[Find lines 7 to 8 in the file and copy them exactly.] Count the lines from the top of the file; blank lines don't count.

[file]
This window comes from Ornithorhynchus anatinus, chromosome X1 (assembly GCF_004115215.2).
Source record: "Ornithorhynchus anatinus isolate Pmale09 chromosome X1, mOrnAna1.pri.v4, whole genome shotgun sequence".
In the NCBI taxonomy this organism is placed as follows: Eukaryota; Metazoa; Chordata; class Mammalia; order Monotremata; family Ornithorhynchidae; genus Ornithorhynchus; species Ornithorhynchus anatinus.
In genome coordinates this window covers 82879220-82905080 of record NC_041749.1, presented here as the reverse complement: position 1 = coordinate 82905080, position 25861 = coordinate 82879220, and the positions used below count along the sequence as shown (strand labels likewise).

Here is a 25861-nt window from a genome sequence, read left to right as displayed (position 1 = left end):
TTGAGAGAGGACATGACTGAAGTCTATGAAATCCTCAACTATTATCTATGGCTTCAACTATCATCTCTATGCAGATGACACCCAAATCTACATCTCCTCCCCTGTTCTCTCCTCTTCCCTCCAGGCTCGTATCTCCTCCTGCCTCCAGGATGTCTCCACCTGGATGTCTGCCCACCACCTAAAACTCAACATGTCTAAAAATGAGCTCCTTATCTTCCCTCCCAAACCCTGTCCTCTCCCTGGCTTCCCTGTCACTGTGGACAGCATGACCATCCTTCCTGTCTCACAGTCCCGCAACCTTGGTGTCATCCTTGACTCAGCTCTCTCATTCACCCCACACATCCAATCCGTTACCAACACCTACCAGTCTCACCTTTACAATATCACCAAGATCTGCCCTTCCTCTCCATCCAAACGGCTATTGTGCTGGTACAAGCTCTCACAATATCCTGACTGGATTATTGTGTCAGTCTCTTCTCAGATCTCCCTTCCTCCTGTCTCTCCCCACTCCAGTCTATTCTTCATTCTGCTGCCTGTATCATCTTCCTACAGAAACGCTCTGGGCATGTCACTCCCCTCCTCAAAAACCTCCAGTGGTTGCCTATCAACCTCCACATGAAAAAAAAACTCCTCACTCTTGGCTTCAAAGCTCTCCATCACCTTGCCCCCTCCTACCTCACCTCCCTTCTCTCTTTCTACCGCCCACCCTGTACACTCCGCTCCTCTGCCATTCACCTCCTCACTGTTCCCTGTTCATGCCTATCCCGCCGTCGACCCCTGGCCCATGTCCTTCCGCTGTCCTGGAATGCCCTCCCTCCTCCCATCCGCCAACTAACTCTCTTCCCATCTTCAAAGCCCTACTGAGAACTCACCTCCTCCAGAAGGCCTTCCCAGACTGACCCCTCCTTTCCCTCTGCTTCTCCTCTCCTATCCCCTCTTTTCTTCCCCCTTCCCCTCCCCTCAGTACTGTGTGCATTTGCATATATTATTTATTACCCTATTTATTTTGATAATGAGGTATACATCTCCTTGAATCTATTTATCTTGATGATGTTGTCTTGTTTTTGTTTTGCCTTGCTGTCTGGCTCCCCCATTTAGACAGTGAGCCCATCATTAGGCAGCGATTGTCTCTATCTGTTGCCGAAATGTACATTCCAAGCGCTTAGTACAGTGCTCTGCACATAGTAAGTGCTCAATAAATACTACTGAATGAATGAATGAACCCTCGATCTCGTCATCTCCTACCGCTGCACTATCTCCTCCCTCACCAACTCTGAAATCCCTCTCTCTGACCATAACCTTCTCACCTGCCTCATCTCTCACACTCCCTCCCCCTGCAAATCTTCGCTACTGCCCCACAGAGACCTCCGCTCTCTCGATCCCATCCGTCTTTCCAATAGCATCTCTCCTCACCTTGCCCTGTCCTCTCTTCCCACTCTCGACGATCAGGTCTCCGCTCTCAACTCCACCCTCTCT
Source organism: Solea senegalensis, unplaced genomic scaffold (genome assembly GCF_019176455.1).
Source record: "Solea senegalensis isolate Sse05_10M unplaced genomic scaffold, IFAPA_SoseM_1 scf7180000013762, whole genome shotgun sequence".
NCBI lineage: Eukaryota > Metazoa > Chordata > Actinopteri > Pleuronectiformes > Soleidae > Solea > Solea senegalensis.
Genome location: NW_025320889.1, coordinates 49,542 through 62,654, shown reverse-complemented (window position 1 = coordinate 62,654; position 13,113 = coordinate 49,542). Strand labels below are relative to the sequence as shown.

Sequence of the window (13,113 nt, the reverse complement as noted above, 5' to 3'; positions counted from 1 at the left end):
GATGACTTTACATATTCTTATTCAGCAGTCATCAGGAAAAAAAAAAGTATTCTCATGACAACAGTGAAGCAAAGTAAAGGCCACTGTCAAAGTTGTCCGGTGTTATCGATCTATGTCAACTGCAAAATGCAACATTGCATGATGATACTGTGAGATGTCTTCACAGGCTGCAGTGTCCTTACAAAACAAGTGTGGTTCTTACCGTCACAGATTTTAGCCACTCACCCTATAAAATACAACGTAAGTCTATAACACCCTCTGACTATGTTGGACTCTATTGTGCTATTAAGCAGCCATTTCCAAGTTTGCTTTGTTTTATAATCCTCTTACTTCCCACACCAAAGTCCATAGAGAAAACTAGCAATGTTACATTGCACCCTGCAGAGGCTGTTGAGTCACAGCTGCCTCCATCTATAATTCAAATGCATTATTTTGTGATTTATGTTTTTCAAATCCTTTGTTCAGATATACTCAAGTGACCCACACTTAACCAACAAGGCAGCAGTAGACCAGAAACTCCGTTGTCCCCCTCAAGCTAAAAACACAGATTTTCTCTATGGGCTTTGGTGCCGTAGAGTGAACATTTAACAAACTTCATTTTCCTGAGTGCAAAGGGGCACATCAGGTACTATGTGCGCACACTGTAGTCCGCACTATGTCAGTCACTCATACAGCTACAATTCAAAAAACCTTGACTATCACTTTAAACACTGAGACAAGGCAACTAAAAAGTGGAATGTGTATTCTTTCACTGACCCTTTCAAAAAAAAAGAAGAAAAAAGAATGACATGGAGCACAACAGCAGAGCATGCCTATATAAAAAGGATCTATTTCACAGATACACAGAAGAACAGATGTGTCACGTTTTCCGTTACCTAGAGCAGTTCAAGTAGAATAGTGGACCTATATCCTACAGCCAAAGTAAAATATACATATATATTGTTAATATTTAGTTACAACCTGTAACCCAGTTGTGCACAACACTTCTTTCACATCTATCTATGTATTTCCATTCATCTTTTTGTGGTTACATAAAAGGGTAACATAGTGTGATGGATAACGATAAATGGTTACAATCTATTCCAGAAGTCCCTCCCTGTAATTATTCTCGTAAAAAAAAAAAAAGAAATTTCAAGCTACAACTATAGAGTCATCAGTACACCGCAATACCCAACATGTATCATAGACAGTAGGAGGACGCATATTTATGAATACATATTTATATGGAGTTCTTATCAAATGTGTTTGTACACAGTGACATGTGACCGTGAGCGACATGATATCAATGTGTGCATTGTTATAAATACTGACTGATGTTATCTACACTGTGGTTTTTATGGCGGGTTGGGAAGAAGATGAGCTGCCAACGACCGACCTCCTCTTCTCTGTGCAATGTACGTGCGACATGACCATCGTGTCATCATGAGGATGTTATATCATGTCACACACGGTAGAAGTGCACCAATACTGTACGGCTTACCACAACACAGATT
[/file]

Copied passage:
Source organism: Solea senegalensis, unplaced genomic scaffold (genome assembly GCF_019176455.1).
Source record: "Solea senegalensis isolate Sse05_10M unplaced genomic scaffold, IFAPA_SoseM_1 scf7180000013762, whole genome shotgun sequence".